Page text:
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Double shift system in schools cannot work

By Vision Reporter

Added 19th February 2008 03:00 AM

The Ministry of Education envisages that the double-shift in secondary schools would be suitable for the increased intake in secondary schools under the Universal Secondary Education (USE) programme. However, this has its challenges.

The Ministry of Education envisages that the double-shift in secondary schools would be suitable for the increased intake in secondary schools under the Universal Secondary Education (USE) programme. However, this has its challenges.

BY MOSES KALANZI

The Ministry of Education envisages that the double-shift in secondary schools would be suitable for the increased intake in secondary schools under the Universal Secondary Education (USE) programme. However, this has its challenges.

Pupils and teachers may not feel they are part of the school under the shift system. Similarly, at Makerere University, day students are detached from their colleagues in the evening class as a result of the shift system.

Students may not easily identify with one another or feel part of the same school. Proponents of the double-shift strategy have argued that it would reduce institutional costs because two or more groups would use the same facilities.

However, due to increased pressure on the facilities, there would be higher maintenance costs that our small budget for education may not meet. Nevertheless, the double shift policy would have adverse effects on the curriculum, which would affect the education system.

The re-introduction of the system is most likely to harm the time allocated to many subjects that are not regarded as traditionally relevant. When the policy was introduced in Burundi a few years ago, the time allocated to Agriculture and Home Economics subjects was reduced from four to one hour a week.

The shift system would also lead to a cut in the learning hours and this will affect the performance of the students.

The system requires a reduction in the number of teaching hours. Students who attend school from 8:00am to 12:00pm or from 2:00pm to 6:00pm would not get value for their education.

The shift system would, therefore, lead to a reduction in the number of teaching hours per day and this would affect the quality of education the students get. The system also has effects on co-curricular studies that are vital for the meaningful development of a child.

Owing to the tight schedule of the shift system, there would not be time left for the co-curricular studies.

The system also exacerbates indiscipline as shifts provide escape routes against punishment. Some students from one shift may dodge class in order to attend class with their counterparts in a different shift.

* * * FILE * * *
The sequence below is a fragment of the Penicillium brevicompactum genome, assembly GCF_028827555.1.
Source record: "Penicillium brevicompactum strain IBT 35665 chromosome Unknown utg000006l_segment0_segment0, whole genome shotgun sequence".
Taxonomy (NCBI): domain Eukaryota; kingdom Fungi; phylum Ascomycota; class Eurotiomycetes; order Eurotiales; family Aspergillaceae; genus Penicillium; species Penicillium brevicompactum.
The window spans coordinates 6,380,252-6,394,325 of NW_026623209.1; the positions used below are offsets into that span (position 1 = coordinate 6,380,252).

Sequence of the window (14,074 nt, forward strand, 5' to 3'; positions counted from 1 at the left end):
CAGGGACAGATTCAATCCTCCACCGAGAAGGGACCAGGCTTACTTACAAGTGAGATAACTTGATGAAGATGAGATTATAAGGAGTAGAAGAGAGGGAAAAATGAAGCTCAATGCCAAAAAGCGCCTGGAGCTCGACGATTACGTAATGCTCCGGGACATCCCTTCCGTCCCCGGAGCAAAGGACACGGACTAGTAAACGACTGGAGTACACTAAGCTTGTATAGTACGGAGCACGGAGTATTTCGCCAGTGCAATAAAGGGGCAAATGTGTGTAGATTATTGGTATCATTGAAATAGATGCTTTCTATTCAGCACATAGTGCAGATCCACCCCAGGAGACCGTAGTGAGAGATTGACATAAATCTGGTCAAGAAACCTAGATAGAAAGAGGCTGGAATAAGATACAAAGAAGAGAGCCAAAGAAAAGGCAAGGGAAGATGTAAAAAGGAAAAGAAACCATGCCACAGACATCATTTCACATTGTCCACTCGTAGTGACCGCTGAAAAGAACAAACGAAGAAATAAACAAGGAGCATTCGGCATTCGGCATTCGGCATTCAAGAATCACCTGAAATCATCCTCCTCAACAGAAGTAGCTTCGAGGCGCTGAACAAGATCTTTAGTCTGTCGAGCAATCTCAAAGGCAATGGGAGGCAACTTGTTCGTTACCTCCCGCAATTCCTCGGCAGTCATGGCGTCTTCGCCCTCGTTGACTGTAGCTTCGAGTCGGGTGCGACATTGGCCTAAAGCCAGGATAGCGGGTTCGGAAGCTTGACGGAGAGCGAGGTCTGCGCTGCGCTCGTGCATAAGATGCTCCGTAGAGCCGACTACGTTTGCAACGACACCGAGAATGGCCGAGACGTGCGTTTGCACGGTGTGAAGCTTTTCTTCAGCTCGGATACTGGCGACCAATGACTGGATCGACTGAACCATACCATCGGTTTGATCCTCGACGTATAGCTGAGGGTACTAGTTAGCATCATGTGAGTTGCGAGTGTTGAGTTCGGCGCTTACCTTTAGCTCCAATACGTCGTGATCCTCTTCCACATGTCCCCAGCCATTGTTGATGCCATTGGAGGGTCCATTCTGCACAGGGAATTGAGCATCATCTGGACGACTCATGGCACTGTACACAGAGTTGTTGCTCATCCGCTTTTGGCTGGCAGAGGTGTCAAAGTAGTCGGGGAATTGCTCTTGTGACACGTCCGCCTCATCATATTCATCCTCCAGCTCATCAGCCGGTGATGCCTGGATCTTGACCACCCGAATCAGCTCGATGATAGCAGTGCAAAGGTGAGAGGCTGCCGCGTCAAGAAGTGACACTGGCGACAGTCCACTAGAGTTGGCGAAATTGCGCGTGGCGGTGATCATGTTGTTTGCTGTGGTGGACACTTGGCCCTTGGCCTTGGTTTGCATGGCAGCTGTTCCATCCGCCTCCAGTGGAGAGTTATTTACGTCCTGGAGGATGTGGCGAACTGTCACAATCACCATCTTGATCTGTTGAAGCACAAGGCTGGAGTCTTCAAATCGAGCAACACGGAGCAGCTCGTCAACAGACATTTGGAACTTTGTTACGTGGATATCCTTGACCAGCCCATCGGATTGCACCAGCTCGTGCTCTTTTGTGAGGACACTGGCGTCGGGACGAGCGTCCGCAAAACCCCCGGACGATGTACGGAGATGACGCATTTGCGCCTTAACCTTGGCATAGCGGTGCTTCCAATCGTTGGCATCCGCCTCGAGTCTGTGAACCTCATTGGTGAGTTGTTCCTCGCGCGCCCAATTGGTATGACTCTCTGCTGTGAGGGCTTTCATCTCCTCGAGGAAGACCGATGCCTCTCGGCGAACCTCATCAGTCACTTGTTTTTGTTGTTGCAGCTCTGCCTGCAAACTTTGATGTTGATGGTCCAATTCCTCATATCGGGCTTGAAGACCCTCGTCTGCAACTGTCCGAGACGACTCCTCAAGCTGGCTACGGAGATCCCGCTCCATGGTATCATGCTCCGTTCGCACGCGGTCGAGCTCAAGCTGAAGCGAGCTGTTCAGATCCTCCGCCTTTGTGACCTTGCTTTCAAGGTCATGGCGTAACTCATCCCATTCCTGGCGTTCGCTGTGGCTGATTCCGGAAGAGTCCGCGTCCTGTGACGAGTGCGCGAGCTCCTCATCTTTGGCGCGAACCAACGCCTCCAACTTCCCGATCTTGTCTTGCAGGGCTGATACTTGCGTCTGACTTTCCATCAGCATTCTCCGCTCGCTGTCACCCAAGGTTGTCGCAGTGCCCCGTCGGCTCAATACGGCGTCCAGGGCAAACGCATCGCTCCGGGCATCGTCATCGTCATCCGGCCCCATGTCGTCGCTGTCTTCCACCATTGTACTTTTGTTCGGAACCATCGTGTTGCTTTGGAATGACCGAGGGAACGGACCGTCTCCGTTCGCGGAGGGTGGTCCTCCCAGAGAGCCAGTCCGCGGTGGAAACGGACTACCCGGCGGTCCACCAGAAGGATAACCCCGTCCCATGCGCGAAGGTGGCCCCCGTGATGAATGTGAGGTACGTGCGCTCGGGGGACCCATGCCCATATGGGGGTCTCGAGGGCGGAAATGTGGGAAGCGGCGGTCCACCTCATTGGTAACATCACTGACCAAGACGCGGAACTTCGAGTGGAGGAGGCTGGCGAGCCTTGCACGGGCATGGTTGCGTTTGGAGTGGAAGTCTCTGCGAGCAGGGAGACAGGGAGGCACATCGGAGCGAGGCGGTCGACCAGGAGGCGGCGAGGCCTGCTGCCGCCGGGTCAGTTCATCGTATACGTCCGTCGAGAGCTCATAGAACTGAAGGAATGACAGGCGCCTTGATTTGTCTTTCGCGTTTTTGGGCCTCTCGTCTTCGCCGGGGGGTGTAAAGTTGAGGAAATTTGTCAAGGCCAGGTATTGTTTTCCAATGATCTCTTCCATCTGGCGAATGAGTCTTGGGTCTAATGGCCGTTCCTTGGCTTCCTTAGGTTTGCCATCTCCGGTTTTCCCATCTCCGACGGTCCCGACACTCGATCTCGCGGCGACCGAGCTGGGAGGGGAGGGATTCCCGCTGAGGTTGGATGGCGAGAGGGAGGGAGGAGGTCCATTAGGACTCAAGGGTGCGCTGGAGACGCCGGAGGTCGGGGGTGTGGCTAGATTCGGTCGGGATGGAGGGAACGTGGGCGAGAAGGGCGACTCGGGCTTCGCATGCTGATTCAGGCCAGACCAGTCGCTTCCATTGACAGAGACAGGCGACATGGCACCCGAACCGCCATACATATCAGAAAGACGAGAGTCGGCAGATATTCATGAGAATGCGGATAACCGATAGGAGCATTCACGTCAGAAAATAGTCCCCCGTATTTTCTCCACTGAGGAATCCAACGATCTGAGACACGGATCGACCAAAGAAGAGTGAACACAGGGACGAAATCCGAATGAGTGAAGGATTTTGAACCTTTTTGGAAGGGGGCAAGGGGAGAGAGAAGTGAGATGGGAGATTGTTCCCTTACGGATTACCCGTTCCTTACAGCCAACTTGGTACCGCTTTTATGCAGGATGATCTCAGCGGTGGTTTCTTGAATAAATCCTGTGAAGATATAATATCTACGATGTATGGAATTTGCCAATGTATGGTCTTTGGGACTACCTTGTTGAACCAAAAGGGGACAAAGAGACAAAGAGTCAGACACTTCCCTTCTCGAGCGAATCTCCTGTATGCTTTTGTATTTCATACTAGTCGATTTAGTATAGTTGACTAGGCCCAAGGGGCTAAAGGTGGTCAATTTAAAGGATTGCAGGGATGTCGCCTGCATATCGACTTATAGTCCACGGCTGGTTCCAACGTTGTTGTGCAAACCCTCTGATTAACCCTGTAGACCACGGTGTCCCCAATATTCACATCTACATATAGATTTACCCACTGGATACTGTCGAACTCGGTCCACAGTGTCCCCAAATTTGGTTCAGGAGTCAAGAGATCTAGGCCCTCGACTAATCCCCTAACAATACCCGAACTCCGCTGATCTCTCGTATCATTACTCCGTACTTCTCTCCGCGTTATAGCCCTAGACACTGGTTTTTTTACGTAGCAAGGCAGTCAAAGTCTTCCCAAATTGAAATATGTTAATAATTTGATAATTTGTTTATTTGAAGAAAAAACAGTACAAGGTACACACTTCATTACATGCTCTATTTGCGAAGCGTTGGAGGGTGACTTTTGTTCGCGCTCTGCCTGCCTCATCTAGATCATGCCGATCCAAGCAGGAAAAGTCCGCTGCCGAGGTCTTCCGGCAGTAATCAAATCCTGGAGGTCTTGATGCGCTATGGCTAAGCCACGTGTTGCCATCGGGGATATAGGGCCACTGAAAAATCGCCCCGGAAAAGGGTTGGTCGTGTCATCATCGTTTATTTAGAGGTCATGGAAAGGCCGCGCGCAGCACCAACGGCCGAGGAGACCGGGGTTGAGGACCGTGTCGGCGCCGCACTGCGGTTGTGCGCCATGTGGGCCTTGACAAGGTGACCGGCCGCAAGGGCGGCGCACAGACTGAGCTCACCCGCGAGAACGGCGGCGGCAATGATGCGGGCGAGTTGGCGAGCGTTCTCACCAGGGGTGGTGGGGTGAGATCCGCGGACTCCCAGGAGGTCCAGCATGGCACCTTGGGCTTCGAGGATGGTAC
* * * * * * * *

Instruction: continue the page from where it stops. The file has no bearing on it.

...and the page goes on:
With cross-generation sex on the rise, the number of students going to lodges with older men is likely to increase because the students would have half a day to carry out private errands. This would consequently make parents reluctant to send their daughters to schools following the double-shift system.

Monitoring of students between shifts would be difficult as many students would have time to conduct private errands before their shift.

The free time before class could be used by students to engage in undesirable behaviour. This would increase welfare expenses on the side of parents in terms of hospital bills, counselling, replacement of lost school items, and compensation to victims of marauding children.

The system would have a major impact on the learner-teacher relationship because it provides for a limited time for interaction between the teachers and the students. Lack of teacher-student interaction does not only affect academic performance but also undermines discipline.

Where it has been tried in countries like Senegal, the multiple shift policy has been found to cause high maintenance costs to the schools.

Eventually, the system would be rejected by the urban schools which will find problems in containing large student populations.

Just like the Universal Primary Education programme, the system may not achieve the desirable objectives.

The Government should, therefore, first address the issue of infrastructural development and teacher enrolment to handle the situation.

The writer is a student of Education at Makerere University

Double shift system in schools cannot work

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